He’s a shimmery, bluish-purple beta fish that swims in casual circles as if he’s on the outside looking in at all these weird walking creatures.
He’s peaceful and worry-free … save for when the smallest creature invades his home with a grubby finger or by tossing in a piece of oatmeal raisin cookie.
Unfortunately for Sully, that creature is technically his owner. We felt it was time for Jellybean to get a pet to call her own. After countless trips to the fish tank at our favorite sushi restaurant, a fish made sense.
We started small — and low-maintenance — because first pets have something of a dubious history in the Buckner home. We’ve managed to raise three dogs to varying degrees of success — Cooper eats entire loaves of wheat bread, Ringo is anti-social and Bonham is haunted by “shelter dreams” — but that was easy because dogs are self-reliant. They’ll drink out of the toilet when their water bowls are low, and only require an occasional scratch behind the ears.
Cats, on the other hand, are evil. Sure they look all cute and fluffy, but a cat will eat your face off if you die and can’t feed it, or steal the breath from a sleeping baby.
But I’m thinking more along the lines of disposable pets, those that have rather short lifespans. Starter pets, if you will. For us, it was Sherlock, the Indiana Jones of dwarf hamsters.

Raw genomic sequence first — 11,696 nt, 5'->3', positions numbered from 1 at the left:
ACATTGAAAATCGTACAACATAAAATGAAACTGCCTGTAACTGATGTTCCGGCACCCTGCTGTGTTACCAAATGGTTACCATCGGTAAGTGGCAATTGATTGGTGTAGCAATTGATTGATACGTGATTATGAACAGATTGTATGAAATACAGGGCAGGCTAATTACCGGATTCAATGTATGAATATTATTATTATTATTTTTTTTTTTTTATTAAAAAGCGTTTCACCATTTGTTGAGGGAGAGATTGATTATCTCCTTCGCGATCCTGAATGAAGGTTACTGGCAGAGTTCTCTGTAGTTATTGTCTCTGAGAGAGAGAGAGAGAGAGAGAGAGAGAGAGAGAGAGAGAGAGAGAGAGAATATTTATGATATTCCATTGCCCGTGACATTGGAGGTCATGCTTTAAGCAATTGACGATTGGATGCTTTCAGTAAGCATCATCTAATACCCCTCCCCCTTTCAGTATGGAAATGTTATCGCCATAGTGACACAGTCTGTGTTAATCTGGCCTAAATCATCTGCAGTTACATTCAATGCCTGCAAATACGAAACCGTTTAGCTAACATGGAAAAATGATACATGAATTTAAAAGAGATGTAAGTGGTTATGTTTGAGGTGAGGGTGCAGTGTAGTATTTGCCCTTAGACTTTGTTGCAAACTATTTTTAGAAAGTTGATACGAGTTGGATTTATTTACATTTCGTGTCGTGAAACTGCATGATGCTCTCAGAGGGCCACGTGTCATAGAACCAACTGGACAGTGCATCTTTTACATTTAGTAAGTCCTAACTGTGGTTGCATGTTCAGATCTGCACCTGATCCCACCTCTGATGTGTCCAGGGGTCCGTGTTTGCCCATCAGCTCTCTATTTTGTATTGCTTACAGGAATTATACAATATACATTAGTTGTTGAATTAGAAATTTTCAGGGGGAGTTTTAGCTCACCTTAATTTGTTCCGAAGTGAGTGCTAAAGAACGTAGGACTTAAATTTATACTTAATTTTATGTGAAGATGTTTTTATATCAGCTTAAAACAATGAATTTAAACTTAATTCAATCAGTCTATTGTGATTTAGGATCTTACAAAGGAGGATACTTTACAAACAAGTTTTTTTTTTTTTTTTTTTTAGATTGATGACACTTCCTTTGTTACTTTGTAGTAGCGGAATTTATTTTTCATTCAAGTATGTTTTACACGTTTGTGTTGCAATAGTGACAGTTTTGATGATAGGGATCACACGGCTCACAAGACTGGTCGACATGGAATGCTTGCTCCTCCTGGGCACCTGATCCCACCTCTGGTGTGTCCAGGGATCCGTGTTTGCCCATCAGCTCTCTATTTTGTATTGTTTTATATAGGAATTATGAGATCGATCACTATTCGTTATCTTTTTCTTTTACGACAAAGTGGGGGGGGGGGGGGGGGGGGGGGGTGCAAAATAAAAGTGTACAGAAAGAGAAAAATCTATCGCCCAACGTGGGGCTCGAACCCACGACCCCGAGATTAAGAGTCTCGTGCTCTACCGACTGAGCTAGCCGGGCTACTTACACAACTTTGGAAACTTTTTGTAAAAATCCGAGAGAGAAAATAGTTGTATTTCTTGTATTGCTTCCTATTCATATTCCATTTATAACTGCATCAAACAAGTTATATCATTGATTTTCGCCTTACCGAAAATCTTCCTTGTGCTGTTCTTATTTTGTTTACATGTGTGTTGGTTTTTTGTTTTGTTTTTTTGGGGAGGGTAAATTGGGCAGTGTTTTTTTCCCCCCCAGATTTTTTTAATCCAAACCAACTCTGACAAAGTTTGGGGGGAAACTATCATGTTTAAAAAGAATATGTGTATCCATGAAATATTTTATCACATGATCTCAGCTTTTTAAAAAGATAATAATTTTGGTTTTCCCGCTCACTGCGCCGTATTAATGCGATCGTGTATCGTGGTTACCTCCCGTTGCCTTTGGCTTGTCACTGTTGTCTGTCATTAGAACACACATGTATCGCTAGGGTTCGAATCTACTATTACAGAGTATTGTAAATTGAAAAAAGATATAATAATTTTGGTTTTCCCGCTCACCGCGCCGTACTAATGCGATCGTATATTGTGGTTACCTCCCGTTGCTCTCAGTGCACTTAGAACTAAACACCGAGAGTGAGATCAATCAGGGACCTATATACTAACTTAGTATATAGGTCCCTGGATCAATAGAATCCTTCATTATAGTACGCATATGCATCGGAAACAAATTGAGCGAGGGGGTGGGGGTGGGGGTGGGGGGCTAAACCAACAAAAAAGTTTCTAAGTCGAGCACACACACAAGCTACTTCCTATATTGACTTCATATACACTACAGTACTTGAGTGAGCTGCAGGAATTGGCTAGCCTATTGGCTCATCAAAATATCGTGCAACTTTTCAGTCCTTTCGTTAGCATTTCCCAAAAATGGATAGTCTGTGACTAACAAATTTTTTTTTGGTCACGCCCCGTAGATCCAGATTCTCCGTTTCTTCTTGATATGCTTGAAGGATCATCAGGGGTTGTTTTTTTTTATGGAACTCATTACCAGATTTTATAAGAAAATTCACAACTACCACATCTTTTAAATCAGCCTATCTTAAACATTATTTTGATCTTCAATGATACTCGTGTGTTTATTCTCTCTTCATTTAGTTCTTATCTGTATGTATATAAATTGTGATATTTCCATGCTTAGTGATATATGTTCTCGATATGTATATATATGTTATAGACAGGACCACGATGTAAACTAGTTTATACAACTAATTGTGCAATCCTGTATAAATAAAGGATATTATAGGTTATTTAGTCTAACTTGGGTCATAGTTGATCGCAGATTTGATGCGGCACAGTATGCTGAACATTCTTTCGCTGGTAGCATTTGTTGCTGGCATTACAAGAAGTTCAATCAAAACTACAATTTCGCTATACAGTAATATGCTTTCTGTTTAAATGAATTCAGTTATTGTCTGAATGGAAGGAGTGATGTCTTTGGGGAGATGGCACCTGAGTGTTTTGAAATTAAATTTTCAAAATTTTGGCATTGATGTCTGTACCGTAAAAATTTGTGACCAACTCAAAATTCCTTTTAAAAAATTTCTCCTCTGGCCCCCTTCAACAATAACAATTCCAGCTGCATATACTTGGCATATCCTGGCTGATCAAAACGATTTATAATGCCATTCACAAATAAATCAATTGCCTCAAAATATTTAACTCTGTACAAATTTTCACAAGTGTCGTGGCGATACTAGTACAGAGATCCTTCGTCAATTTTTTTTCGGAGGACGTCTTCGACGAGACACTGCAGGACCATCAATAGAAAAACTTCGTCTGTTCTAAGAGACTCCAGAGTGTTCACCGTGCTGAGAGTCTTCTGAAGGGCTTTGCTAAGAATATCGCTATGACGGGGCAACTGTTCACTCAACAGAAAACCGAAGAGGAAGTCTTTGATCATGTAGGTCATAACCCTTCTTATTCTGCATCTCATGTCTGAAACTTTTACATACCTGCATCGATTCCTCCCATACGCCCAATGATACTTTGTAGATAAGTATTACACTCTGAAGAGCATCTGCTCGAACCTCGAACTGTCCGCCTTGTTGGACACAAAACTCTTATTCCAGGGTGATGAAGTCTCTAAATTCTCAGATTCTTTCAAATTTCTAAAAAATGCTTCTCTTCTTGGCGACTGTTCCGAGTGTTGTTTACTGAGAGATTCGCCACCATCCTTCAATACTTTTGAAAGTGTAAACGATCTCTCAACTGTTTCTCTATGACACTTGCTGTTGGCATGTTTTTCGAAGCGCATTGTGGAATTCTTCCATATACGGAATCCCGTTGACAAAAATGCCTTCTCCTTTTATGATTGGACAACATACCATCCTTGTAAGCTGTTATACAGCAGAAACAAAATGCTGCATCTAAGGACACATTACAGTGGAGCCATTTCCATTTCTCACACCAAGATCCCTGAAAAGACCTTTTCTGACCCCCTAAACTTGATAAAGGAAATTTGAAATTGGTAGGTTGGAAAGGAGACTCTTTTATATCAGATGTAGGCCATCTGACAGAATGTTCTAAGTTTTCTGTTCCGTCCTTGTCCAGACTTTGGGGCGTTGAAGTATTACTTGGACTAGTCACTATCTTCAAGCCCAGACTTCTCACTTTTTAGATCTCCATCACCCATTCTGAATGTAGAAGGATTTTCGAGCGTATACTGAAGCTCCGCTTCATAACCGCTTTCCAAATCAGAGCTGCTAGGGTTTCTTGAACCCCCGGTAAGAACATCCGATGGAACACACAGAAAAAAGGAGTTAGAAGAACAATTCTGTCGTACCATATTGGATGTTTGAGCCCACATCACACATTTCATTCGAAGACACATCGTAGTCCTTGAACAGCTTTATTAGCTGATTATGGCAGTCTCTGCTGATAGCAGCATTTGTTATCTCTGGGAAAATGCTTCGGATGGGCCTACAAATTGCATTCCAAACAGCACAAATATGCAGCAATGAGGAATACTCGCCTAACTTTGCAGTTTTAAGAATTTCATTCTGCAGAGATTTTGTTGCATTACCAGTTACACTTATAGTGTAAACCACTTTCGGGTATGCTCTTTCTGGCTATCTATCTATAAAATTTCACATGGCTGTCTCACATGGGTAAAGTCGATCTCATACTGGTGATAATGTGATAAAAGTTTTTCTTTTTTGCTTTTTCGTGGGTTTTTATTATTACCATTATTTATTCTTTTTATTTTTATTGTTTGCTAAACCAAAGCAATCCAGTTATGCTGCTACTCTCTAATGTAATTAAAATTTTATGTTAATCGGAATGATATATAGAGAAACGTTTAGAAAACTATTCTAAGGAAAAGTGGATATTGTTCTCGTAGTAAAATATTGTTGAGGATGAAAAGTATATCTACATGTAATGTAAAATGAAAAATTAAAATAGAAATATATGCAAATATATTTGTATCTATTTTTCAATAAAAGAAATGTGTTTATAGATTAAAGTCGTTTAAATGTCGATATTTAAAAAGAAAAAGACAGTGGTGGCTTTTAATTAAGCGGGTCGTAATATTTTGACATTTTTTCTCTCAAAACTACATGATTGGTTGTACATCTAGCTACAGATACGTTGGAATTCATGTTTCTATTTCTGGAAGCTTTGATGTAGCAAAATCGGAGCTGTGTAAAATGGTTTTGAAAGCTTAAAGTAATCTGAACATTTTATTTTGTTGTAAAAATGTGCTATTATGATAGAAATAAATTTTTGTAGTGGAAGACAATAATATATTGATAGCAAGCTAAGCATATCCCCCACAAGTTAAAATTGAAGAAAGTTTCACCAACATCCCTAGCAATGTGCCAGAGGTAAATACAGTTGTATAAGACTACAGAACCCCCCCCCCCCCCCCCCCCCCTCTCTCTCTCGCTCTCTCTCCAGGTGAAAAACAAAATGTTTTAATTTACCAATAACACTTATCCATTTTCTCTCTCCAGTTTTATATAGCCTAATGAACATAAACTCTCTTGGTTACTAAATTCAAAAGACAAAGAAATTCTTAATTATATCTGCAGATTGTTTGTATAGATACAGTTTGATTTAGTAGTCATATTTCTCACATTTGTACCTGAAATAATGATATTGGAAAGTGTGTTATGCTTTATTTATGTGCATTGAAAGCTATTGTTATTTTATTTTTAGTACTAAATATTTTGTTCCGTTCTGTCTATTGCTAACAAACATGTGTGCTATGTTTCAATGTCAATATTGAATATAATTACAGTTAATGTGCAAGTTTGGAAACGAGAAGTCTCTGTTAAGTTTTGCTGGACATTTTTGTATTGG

Sherlock was an unwanted surprise that The Diva convinced her grandmother to buy several years ago when My Lovely Wife and I were out of town. Once the then-10-year-old Diva lost interest, the responsibility for Sherlock’s general well-being fell to me.
I felt sorry for the little guy, stuck in that cage all day, running on his squeaky metal wheel. He needed some adventure. So I plopped him in one of those little balls, and that dude went to town. He logged more miles than Dick Trickle, taking laps around the downstairs playroom at speeds that would’ve made the Roadrunner jealous. Trouble was, whenever he hit a wall too hard, the top of the ball popped off, and Sherlock kept going.
Dwarf hamsters are built for speed and stealth, so catching Sherlock was out of the question. Once he stayed gone for a full month. I figured he was dead, until one morning I heard a strange scratching noise coming from my desk drawer. He had built a fine nest, while living off stray pieces of dog food.
But eventually Sherlock’s adventurous spirit gave out. We’re not exactly sure when. Given the state of The Diva’s room, it took some time to locate the source of the smell, but we found him curled up in a tiny, little ball — still for the first time ever.
The Diva did love him. She was just afraid to touch him. When My Lovely Wife and I gently delivered the news, she looked to the place where Sherlock’s cage once stood and said, “Yeah, I thought he might be dead. He hadn’t moved for a while.”
Now there’s Sully. Although his adventures are limited by what we watch on TV, I hope that he enjoys half the life Sherlock did … and that it lasts twice as long.
Contact Brett Buckner at email@example.com.